We've covered Nawa extensively in the past. This French company's specialty is the production of vertically aligned carbon nanotubes (VACNT), which it claims to be able to do cheaply and at scale. These nanotubes could enable some impressive advances in battery technology – for example, when used in electrodes, Nawa says they could triple the density of lithium batteries and unlock other battery chemistries offering even higher performance.
But they can also be used as a kind of "nano-velcro," to reinforce the bond between layers of laminates like carbon fiber, a process the company has called Nawastitch after acquiring it in a buy-out of Massachusetts-based company N12 Technologies last year.
Normally, carbon fiber sheets are laid one over another, with their fibers aligned in different directions, and glued together with epoxy. When the finished part is stressed under load, it can deform, and during these deformations, Nawa says the epoxy can be a weak point, deteriorating until the part delaminates and collapses.
A layer of vertically aligned carbon nanotubes between laminations makes for a much stronger bond.
The Nawastitch process adds VACNTs to the epoxy layers, adding a velcro-like grip that increases shear strength between the layers by two orders of magnitude and shock resistance by one order of magnitude. Impacts, says Nawa, result in 50 percent less damage, and delamination simply doesn't happen.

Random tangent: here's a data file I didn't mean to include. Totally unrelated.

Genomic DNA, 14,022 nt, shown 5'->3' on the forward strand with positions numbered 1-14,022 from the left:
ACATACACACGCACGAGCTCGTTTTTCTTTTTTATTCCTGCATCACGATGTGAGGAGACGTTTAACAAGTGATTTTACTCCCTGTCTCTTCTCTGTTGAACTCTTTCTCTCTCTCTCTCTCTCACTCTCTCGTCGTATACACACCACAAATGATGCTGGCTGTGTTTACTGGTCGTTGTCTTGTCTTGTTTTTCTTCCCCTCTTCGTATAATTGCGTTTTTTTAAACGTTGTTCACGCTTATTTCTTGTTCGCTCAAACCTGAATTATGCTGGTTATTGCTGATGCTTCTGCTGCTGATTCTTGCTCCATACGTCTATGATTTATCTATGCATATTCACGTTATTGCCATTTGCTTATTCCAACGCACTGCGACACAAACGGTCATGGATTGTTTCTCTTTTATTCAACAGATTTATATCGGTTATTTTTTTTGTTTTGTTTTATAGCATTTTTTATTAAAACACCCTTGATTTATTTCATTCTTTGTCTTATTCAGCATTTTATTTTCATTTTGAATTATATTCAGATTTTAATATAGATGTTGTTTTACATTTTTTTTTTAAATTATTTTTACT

It's plain to see how this would be handy in MTB wheels, particularly the way professional race teams bash them against rocks, roots and ruts. Nawa has announced a partnership with the Santa Cruz Syndicate, one of the most successful teams on the UCI World Cup and World Championship circuit, in which Santa Cruz will officially use the Nawastitch material in their Reserve-branded carbon race wheels.
We say officially, because Santa Cruz has been racing these nanotube-enhanced carbon rims since 2018. "In downhill racing, the wheels suffer hard, repeated impacts with rocks and roots," says Santa Cruz's senior composite engineer Nic McCrae. "Failures occur when the tire bottoms out and the rim bead cracks. NAWAStitch has made the wheels much stronger, we believe by increasing the buckling resistance of the inner surface of the rims during these high compressions. We’ve had far fewer wheel failures as a result. Through a combination of our own profile design, precise wheel-building and the introduction of NAWAStitch, our Reserve wheels are without doubt the strongest rims on the circuit.”
While neither party has put any numbers on exactly how much better these rims have performed, Nawa says the material "has the potential to dramatically reduce the number of wheel failures experienced by the team over a competitive season by 80 percent."
As yet, these Reserve wheels are, well, reserved for the race team, but Nawa says bringing them to the market as a mass-produced product is a "long-term goal."
Read the original article on New Atlas.